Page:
A former community discussing the business of software, from the smallest shareware operation to Microsoft. A part of Joel on Software.
We're closed, folks!
Doug Nebeker ("Doug")
I manage the engineering team for a small non-profit (4 full time guys doing software/electrical/mechanical work + the some co-op students or part timers). We develop assistive technology for people with disabilities.
We are fully grant funded which is very feast or famine depending on our funding sources, so a huge challenge is always managing the size of our team so as to have sufficient capacity while not growing too big to support when times are tight.
We are based at a university, so work weeks are pretty easy (University standard 35 hour weeks and time off in lieu) and since we are a non-profit with somewhat unstable funding, we can't afford to pay industry-comparable salaries. People generally work here because they like the work, the societal impact, or the time flexibility/setting.
However most of our engineers have an entrepreneurial spirit, and one strategy I've been tossing around is outsourcing small projects (most of our projects are relatively small) to our own employees.
1. We can increase capacity when we need it.
2. We can get projects done at a discount or do projects we might otherwise be priced out of (e.x. funders that would find our standard loaded labour rate too expensive)
3. Employees have the opportunity to earn some extra money if they feel like doing extra work.
1. Could sow discontent if some employees are making a lot of extra money with outsourcing and others aren't.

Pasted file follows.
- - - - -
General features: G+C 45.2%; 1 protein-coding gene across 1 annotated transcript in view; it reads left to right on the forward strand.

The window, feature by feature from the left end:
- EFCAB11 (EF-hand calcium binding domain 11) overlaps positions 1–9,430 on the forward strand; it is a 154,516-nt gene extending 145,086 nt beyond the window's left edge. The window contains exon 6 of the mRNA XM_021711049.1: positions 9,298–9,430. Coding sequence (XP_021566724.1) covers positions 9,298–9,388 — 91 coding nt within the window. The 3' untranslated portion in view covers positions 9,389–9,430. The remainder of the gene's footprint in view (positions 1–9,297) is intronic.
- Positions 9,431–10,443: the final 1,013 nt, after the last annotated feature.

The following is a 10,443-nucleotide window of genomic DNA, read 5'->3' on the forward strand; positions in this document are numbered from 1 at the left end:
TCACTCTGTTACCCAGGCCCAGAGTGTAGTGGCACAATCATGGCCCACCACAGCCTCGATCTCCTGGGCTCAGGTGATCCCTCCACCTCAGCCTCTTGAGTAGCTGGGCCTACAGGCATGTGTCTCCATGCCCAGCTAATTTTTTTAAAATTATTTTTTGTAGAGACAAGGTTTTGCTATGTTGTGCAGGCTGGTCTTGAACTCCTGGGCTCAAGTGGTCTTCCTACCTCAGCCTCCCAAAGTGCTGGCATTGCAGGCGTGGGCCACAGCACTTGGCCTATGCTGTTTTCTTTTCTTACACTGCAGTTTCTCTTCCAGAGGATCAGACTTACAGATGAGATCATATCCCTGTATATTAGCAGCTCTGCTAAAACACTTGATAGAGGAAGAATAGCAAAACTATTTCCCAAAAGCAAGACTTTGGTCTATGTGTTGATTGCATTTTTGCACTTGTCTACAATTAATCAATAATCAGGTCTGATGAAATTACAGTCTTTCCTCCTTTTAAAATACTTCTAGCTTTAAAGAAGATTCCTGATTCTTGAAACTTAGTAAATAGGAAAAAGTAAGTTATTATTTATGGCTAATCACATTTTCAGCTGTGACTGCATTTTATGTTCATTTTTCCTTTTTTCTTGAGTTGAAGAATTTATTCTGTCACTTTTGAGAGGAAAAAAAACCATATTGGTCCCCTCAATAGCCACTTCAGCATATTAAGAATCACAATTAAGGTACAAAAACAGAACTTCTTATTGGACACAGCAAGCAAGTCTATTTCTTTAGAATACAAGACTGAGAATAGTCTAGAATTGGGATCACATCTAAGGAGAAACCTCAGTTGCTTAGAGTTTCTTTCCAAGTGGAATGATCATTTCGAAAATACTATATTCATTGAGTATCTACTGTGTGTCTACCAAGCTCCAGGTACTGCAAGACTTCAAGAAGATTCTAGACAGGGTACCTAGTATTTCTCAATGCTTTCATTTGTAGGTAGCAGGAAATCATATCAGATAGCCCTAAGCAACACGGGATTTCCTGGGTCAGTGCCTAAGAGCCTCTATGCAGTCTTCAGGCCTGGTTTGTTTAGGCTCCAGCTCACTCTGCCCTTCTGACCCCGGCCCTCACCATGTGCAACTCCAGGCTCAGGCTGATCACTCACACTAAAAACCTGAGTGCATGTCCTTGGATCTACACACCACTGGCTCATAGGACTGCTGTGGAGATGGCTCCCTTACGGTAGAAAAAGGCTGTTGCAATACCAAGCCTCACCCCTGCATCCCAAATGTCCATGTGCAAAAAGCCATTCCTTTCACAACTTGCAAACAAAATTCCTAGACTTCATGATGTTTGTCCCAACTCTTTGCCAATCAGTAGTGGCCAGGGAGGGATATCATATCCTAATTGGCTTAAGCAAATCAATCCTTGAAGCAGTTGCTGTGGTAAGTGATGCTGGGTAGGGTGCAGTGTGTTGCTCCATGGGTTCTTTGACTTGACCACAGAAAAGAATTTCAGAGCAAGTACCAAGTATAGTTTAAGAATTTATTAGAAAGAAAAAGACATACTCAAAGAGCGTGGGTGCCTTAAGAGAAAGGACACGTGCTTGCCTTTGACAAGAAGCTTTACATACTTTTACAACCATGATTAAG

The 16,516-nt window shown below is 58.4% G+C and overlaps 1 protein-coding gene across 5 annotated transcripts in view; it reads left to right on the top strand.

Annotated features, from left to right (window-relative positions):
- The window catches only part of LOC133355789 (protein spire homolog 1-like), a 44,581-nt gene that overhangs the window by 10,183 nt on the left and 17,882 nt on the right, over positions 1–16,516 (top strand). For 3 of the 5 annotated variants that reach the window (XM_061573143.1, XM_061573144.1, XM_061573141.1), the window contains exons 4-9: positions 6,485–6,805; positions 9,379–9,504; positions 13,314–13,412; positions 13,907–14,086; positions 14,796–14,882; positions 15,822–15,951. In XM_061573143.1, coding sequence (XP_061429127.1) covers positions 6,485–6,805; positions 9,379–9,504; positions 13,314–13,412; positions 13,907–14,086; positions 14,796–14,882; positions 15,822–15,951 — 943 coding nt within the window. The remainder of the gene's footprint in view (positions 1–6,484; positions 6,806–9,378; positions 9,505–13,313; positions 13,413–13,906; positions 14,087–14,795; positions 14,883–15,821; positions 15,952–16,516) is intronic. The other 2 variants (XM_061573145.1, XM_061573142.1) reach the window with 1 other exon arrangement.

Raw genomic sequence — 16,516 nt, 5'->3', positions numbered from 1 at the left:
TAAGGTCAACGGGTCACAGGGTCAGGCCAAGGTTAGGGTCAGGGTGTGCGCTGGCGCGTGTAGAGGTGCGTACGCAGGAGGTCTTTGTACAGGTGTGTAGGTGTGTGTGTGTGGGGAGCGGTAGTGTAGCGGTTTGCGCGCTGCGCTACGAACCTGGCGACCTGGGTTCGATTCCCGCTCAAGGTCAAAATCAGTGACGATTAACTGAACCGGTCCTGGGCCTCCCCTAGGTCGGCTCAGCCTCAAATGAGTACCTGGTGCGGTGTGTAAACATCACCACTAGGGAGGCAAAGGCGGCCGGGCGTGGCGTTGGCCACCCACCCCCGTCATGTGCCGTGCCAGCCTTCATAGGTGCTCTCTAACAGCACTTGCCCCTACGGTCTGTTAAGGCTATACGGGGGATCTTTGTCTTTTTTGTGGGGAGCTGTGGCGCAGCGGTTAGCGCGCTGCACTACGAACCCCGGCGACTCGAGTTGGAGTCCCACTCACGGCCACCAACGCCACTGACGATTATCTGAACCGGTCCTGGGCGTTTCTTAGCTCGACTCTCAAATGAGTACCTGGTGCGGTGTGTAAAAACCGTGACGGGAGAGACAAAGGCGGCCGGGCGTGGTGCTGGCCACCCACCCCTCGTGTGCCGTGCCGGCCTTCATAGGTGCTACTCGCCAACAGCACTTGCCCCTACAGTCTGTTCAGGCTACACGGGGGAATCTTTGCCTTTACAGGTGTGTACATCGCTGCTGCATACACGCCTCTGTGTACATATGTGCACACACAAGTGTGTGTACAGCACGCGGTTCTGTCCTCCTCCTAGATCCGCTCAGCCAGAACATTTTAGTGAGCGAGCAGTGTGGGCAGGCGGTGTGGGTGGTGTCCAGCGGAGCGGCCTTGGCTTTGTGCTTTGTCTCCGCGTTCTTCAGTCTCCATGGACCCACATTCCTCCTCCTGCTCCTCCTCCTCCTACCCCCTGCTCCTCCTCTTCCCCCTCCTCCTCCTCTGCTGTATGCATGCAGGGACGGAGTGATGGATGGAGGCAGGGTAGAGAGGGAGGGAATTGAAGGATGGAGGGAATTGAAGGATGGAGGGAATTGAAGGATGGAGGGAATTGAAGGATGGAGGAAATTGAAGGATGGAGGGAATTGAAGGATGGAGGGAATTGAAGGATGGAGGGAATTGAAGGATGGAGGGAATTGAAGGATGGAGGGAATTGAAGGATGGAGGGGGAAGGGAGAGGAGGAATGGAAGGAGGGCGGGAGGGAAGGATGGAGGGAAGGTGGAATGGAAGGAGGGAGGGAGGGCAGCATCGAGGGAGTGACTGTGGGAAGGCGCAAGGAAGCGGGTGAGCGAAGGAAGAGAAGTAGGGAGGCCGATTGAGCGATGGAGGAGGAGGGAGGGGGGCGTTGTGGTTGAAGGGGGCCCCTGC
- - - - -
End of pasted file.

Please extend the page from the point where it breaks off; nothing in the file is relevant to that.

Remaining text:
2. Possibility that employees might neglect their normal jobs in favour of outsourcing work (as they are paid salary regardless)
Anyone ever tried this? Is this a stupid idea?
It just isn't done in the vast majority of companies for both reasons you cited. It can damage morale, and the arrangement can easily be abused.
It really sounds like the team members need to be on an hourly, not salaried basis. Additional workload results in overtime. That is how most businesses cope with such situations.
And the contracting needs to be to outsiders anyway. By definition you can't retain a contractor who is also an employee for the same type of services. (It looks to the IRS like you're trying to avoid withholding payroll taxes.)
In US tax law there is a doctrine in the tax laws about employees vs. contractors. An independent contractor is not supervised and works solely under his own control. It's assumed that if someone works on your premises with your equipment, they are really an employee because it appears that you are providing them with all of the means to do their work. The IRS really frowns on people changing between contractor and FTE roles.
Since the moonlighting is really an extension of the employee's day job, I don't think it will fly.
This topic is archived. No further replies will be accepted.Other recent topics
Powered by FogBugz